Fri | Jan 27, 2023

Diabetic minors

Published:Saturday | March 31, 2012 | 12:00 AM

More than 10,000 youngsters diagnosed with disease

Carl Gilchrist, Gleaner Writer

JUNK FOOD is having a deadly effect on Jamaica's children as approximately 10,000 of them under age 15 are said to be suffering from diabetes.

According to University of Technology president, Professor Errol Morrison, surveys by the Government and non-governmental organisations (NGOs) indicate this startling figure.

"If you had asked me five years ago how many children there are with diabetes, I would tell you very few, maybe a couple hundred," Morrison said to reporters attending the University Diabetes Outreach Programme at Sunset Jamaica Grande Resort in Ocho Rios.

"I am startled myself, I haven't done the survey but I'm being told that the data coming in as a result of the Government and the NGOs surveys is that we may be having nearly 10,000 children that's under 15 and what is contributing to this is interesting - lifestyle," he added.

According to Morrison, eating too much junk food and not exercising enough is the main reason for the high rate of diabetes among this age group. Morrison is urging a proactive approach to stem the ballooning number of cases.

Morrison said: "Too much eating of this what you call fast food or junk food, too little exercise. This lack of physical activity, this eating of these fast foods which are energy-dense, the contribution is overweight. Overweight is the single most important cause for the development or the aggravating of diabetes and so we're seeing a serious problem."

a crisis

He noted that the country's health teams, educators and persons across the spectrum of Jamaican life should recognise that "we have a crisis on our hand and for them to help us to improve the quality of lifestyle which can contain this pandemic".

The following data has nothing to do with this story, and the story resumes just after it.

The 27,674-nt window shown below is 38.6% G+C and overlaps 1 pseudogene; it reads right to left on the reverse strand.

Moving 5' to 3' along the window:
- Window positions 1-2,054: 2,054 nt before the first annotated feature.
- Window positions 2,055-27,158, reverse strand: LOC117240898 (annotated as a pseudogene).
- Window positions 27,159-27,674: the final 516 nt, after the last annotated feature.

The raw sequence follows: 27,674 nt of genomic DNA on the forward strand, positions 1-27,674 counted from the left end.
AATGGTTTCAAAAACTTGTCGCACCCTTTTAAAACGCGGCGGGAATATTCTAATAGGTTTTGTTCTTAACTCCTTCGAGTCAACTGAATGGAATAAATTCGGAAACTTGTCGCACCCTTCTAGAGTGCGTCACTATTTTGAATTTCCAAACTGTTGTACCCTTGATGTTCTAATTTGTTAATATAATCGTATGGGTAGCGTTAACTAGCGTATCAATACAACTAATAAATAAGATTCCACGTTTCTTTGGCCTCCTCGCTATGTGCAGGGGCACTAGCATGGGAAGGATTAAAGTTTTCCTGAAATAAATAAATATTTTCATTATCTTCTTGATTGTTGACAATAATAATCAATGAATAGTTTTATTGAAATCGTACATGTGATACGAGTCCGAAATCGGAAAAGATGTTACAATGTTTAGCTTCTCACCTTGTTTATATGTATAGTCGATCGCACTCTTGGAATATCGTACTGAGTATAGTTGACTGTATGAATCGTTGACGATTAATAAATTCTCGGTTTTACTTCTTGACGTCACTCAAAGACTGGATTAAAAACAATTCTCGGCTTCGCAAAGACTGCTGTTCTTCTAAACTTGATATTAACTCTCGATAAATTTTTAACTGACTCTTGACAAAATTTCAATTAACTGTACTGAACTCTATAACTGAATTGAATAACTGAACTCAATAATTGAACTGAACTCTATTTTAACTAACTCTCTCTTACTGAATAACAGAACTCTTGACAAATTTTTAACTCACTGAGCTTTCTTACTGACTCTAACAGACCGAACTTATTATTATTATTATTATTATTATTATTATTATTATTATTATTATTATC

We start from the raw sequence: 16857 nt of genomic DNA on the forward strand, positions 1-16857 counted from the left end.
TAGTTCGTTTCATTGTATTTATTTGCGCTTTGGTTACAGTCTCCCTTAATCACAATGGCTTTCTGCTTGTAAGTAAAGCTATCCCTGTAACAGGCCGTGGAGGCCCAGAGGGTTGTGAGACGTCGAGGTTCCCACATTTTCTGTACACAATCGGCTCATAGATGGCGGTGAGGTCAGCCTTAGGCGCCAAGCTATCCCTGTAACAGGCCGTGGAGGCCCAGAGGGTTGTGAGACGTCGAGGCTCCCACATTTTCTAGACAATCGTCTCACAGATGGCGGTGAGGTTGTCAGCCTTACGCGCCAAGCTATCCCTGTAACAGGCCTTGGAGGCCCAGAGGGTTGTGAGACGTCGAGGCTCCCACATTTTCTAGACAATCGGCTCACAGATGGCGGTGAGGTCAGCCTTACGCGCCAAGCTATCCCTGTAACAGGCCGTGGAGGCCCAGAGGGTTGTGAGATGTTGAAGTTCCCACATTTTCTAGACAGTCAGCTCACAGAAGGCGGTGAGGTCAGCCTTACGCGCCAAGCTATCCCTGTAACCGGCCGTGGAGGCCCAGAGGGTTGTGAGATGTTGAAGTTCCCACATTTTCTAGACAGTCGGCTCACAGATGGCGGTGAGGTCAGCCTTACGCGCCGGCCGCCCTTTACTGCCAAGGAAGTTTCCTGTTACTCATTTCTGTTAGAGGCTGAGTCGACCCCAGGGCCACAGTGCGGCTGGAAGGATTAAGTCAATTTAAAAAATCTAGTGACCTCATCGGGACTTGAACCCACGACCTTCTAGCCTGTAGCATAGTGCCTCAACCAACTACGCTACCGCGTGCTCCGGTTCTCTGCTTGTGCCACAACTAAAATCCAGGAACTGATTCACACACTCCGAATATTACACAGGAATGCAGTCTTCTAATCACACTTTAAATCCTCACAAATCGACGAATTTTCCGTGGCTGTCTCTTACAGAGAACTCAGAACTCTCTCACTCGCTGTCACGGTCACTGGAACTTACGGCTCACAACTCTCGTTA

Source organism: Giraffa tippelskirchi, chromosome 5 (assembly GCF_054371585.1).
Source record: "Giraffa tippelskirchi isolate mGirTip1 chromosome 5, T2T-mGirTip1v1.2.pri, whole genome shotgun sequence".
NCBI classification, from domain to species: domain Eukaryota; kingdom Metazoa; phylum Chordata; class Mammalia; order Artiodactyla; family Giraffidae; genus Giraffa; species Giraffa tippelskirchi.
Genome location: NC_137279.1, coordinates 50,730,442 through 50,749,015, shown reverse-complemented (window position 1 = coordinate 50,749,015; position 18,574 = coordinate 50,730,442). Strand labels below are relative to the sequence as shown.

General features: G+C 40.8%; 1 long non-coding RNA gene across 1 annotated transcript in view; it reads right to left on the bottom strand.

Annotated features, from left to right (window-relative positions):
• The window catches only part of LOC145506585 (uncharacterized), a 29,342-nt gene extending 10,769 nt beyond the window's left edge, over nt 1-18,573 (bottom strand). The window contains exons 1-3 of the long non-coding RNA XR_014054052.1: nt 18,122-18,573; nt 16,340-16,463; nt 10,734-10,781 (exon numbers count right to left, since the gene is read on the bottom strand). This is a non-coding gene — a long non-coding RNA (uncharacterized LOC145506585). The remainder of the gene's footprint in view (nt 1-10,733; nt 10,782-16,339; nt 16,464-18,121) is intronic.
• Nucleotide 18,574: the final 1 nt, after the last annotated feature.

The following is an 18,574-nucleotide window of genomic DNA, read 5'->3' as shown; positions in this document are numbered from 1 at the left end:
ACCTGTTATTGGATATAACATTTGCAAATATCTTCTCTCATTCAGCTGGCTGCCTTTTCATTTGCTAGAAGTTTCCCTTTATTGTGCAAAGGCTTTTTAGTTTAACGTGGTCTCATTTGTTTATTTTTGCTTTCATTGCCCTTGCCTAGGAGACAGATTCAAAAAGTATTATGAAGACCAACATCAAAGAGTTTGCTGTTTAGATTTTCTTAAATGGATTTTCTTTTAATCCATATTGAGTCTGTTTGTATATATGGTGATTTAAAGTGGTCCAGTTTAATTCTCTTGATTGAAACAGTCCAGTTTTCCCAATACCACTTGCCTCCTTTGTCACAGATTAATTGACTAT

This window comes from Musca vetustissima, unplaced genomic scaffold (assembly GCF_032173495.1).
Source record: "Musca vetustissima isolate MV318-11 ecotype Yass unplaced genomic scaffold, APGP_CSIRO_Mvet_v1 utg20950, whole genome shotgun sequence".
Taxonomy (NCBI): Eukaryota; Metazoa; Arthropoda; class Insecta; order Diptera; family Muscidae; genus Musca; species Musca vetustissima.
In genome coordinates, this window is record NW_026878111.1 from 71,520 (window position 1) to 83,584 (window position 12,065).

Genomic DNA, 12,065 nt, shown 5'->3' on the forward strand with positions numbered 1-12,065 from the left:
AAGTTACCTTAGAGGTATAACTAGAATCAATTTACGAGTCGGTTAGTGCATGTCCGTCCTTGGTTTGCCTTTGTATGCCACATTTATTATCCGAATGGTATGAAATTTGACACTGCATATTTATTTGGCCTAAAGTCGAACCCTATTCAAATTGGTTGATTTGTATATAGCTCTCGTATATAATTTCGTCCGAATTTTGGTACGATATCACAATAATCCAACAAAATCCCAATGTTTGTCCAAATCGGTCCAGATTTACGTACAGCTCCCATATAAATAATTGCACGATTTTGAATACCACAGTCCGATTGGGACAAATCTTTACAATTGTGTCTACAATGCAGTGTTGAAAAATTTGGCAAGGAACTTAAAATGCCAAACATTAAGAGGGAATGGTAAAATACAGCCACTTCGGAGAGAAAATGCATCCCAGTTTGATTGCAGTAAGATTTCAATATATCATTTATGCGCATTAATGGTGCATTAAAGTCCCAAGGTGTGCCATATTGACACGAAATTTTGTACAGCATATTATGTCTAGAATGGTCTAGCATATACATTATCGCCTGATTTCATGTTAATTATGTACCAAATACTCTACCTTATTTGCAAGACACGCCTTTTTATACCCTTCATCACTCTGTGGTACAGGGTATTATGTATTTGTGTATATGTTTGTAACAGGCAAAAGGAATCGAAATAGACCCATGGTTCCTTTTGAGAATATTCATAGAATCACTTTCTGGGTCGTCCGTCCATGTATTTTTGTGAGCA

Morrison was speaking against the backdrop of what he said was the bleak outlook for Jamaica where diabetes is concerned.

"Jamaica is part of the Caribbean thrust where the overall worldwide prediction is, we should see a 55 per cent increase by the year 2030 compared to 1995. That means we're going to see possibly a move from one in five adults to about one in four to one in three adults over (age) 15," Morrison said.

Meanwhile, figures released by Health Minister Dr Fenton Ferguson showed that more than 220,000 Jamaicans between 15 and 74 years old have diabetes. This translates to 13.6 per cent of the population.

The ministry's data shows that up to 2009, there were 92,860 men and 132,469 women aged 25 years and older had diabetes.

Diabetes is the second leading cause of death for Jamaicans under 70 years old. It ranks as the leading cause of death for women in this age group and third for men.